I spent the pandemic lamenting things I could not do — no restaurants, no movie theaters, no museums. I was excited when I got to go back to my favorite Mexican place, the neighborhood movie theater and the Metropolitan Museum of Art. The enchiladas were better than the frozen kind. “Together Together” was OK, although I wouldn’t suggest going alone. Monet still knows his way around a water lily.
Now I am realizing that many of the things I missed do not take much time. My post-pandemic self needs to appreciate more than just my much-improved Saturdays. I don’t need more experiences as much as I need to more fully experience what I am already doing.
I don’t need to look forward to my trip to Yankee Stadium as much as I need to pay attention to a hundred things a day. I don’t need escape from daily life as much as I need to transform daily life. I don’t need to look forward to other moments as much as I need to be present in this one.
I need to live with Albert Einstein’s Holy Curiosity: “Curiosity has its own reason for existing. One cannot help but be in awe when (one) contemplates the mysteries of eternity, of life, of the marvelous structure of reality. It is enough if one tries merely to contemplate a little of this mystery every day. Never lose a holy curiosity.”
I want to feel like a mystic:
- Sleeping gratefully in a freshly made bed.
- Raising my arms above my head when I roll out in the morning.
- Watching the hot water steam up the mirror.
- Aiming my toothbrush at teeth that feel neglected.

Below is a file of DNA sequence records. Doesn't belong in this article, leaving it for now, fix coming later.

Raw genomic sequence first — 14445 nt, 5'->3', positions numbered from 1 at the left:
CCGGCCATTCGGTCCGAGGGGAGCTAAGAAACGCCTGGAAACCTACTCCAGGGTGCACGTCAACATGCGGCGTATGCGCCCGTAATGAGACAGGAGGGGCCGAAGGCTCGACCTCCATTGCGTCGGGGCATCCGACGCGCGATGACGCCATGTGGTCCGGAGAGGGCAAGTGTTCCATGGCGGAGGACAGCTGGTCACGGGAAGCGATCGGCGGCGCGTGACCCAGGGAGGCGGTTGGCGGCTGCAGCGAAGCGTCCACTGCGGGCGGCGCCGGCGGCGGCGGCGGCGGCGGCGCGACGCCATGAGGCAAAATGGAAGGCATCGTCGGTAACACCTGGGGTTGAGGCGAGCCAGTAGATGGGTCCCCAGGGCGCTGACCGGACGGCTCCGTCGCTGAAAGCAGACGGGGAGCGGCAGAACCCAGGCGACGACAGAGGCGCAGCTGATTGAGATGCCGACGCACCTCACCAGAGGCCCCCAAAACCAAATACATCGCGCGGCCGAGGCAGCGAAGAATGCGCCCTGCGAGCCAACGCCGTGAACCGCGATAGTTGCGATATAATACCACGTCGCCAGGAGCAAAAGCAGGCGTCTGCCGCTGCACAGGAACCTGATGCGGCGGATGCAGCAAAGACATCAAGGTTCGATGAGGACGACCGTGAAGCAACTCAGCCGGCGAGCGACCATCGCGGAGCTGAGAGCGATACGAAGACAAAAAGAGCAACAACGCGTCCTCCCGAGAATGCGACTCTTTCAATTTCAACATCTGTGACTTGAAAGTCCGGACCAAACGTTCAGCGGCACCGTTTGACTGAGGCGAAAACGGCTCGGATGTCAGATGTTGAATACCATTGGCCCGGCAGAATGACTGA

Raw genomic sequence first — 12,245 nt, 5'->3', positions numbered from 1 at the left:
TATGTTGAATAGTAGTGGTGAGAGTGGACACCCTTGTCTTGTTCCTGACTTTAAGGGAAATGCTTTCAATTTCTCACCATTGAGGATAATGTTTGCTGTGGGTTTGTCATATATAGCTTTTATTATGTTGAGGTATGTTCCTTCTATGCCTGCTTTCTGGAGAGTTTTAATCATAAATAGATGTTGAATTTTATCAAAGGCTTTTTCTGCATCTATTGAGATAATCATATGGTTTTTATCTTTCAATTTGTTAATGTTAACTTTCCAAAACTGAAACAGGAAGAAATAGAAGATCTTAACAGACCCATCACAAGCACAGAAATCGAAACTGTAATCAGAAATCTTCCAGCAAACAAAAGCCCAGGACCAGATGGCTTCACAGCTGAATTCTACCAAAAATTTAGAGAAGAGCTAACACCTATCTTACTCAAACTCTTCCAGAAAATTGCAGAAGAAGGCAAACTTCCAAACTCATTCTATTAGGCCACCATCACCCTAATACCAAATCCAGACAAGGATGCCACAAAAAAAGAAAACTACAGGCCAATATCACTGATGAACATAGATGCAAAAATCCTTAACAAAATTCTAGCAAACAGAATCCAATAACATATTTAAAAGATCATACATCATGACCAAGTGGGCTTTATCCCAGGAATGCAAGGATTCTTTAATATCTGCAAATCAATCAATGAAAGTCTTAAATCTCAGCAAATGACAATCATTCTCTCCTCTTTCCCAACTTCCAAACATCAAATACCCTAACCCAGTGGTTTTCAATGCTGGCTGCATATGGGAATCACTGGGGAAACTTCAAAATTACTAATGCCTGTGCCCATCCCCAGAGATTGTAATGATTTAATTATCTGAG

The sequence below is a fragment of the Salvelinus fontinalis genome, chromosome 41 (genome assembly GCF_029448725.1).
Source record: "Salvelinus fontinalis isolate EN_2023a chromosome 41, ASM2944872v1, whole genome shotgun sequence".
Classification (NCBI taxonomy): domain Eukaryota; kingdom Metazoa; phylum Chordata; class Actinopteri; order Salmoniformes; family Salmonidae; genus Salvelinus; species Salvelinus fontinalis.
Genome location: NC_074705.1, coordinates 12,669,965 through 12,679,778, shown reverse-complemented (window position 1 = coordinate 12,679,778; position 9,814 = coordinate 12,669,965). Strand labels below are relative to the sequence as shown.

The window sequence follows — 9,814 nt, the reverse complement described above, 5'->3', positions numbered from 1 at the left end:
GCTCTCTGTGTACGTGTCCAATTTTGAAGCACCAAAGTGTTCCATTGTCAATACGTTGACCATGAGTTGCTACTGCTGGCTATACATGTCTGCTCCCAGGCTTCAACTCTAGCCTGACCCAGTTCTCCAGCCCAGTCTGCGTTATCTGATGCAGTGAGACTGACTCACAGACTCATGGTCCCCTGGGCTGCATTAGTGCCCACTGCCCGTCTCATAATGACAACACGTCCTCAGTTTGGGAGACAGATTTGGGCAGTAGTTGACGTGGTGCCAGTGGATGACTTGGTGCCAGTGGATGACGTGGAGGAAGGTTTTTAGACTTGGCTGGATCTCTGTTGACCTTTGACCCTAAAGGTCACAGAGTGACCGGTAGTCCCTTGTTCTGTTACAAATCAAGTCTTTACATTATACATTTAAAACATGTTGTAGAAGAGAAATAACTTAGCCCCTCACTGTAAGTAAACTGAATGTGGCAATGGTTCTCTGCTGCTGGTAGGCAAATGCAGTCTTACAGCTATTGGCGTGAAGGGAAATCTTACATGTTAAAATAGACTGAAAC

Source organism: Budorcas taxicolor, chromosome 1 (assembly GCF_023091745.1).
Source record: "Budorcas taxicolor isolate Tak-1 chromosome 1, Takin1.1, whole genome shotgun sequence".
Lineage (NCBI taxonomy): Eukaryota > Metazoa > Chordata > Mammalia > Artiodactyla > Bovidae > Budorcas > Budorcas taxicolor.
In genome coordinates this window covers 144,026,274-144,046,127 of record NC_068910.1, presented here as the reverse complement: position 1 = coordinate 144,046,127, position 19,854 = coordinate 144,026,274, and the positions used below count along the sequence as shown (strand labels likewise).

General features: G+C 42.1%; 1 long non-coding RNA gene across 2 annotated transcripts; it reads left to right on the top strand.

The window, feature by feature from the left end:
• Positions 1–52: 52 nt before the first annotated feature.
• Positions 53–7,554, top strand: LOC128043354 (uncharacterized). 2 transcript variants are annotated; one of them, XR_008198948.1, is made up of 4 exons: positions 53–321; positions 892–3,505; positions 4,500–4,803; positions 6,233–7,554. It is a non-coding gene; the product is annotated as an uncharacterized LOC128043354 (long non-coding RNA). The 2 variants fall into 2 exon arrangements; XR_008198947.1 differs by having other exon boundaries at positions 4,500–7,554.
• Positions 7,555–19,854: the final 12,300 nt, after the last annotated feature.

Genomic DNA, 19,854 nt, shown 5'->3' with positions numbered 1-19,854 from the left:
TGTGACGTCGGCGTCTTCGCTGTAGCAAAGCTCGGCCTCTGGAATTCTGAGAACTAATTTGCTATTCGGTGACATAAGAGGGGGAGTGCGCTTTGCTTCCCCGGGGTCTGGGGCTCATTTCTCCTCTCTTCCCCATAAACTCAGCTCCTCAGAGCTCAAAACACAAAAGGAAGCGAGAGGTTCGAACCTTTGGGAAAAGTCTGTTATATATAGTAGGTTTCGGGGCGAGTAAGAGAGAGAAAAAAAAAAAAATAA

- Putting on a jaunty pair of argyles.
- Asking to pet other people’s puppies out for their morning walk.
- Holding hands with my wife.
I want to taste like a mystic:
- Savoring the difference between cream and vanilla in my coffee.
- Convincing myself that Froot Loops are different flavors.
- Imagining lunch 30 minutes before lunch.
- Recognizing how amazed St. Paul would be by microwaveable chicken noodle soup.
- Splurging on the $15 mixed nuts and picking out the cashews.
- Ordering grilled onions on my hamburger.
- Eating one piece of watermelon with salt and another without.
I want to smell like a mystic:
- Breathing deeply while walking down the street knowing that I might regret it.
- Slowing down when passing a coffee shop.
- Enjoying the petrichor — the smell that accompanies the first rain after a long period of warm, dry weather.
- Recognizing the differences between the smell of the river and the smell of the ocean.
- Hanging out in the theater lobby smelling the popcorn.
- Buying lavender-scented bubble bath without embarrassment.
- Lighting candles because I should be surrounded by huckleberry sugar blossom.
I want to hear like a mystic:
- Giving thanks for the hum of the air conditioner when it’s 90 degrees outside.
- Guessing who’s coming down the hall by the rhythm of their steps.
- Anticipating the pop when I open a new jar.
- Asking, “What kind of bird am I hearing?” around people who know such things.
- Listening to the Avett Brothers without telling anyone that I’m cool enough to listen to the Avett Brothers.
- Listening intently to nearby conversations to which I have not been invited.
- Listening for cliches — crackling fires, falling rain, sizzling bacon.
I want to see like a mystic:
- Picturing frames around my friends and imagining them on the wall at the Met.
- Reading more poetry and less news.
- Paying attention to clouds and saying, “There’s Elvis”.
- Watching the cards being shuffled.
- Noticing those who are usually overlooked.
- Staring at the faces of people I love.
- Looking for chances to wake up.
Henri Nouwen writes, “We must learn to live each day, each hour, yes, each minute as a new beginning, as a unique opportunity to make everything new. Imagine that we could live each moment as a moment pregnant with new life. Imagine that we could live each day as a day full of promises. … Imagine that we could listen to the voice saying to us: ‘I have a gift for you and can’t wait for you to see it!’ Imagine.”
It’s time to live like mystics.
Brett Younger serves as senior minister at Plymouth Church in Brooklyn, N.Y.